Five kilometers later, the situation got worse. A hay bale that featured as road protection at the back-end of a roundabout had been touched. Stefan Küng was leading the peloton and narrowly avoided a crash but the hay bale had now moved into the middle of the ideal line, causing several riders to crash. Primož Roglič was among the casualties. “I didn’t see it very well but I think a motorbike touched the protection and then it was in the middle of the road,” Roglič explained. “I dislocated my right shoulder. I couldn’t put it immediately back in. I needed to sit down on a chair of a spectator and use a technique to pull it down to get it back in. I knew what to do.” Meanwhile the chase group with Vingegaard was blasting by.

“When Primož crashed, Nathan and Tiesj waited for him,” Vingegaard said. “I had Wout and Christophe. They did an amazing job to get the gap down to only 15 seconds. I have to thank them a lot for that. This stage was quite fun but it was a shit outcome. It’s a pity we lose time. Primož crashed, I had a mechanical. I lost only 15 seconds to Pogačar. I have to be happy with that, knowing how it looked at one point. It could’ve been worse but for Primož it’s a big loss. Now we’ll have to talk about all this in the meeting and see what we can do. I’m confident in my shape. I’m confident we can do something good when we get to the mountains.”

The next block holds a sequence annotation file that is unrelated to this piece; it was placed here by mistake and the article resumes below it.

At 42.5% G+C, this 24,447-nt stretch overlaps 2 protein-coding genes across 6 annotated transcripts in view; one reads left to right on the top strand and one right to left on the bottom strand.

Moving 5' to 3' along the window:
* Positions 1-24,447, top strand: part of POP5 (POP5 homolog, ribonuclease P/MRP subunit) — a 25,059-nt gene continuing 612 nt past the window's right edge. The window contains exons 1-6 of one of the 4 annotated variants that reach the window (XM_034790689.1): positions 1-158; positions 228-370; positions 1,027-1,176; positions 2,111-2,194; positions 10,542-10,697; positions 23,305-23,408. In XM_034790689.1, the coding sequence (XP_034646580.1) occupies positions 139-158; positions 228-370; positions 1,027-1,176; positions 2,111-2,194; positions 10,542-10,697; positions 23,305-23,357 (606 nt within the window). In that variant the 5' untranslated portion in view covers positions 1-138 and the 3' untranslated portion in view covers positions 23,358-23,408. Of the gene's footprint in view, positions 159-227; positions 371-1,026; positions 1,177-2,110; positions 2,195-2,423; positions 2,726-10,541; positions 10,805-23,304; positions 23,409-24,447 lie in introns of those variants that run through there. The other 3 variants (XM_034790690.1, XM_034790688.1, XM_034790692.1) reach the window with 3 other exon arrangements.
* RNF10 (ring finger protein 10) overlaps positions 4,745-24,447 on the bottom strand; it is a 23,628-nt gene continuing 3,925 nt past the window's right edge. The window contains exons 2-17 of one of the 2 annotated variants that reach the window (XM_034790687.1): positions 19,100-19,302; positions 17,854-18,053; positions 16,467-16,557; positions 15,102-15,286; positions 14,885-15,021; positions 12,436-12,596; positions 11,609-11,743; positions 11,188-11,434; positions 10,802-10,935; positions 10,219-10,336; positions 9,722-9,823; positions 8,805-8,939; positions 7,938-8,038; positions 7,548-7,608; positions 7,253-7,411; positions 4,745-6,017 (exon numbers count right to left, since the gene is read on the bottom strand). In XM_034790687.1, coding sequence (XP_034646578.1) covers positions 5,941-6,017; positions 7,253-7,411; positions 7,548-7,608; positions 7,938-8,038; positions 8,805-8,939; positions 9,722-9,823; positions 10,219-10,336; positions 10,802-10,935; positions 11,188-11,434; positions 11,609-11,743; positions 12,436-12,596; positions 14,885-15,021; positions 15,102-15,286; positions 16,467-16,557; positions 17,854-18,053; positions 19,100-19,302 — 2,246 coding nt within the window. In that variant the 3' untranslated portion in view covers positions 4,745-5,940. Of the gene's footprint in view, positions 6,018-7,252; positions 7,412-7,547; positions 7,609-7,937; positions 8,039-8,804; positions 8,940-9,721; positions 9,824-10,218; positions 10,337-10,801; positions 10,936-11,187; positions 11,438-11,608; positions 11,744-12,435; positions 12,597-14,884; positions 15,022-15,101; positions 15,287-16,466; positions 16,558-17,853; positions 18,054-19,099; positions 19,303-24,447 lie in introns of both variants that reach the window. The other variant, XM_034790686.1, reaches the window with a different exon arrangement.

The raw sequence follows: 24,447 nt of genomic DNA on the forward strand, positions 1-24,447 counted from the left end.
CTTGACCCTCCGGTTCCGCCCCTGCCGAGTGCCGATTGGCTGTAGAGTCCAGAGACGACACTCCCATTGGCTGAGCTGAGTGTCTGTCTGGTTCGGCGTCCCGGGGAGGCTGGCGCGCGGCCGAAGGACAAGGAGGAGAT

While Vingegaard still sounded somewhat positive, Roglič was more down-hearted. “I’ve felt better,” Roglič said, stating the obvious. “I’ve done some damage to my body. I dislocated my shoulder. Luckily nothing is broken. It was very difficult to continue but you do everything you can and then, afterwards, we would see how to continue. If I lost the Tour today? I haven’t thought about that just yet. The most important thing now is to see how I can recover from this crash,” Roglič said.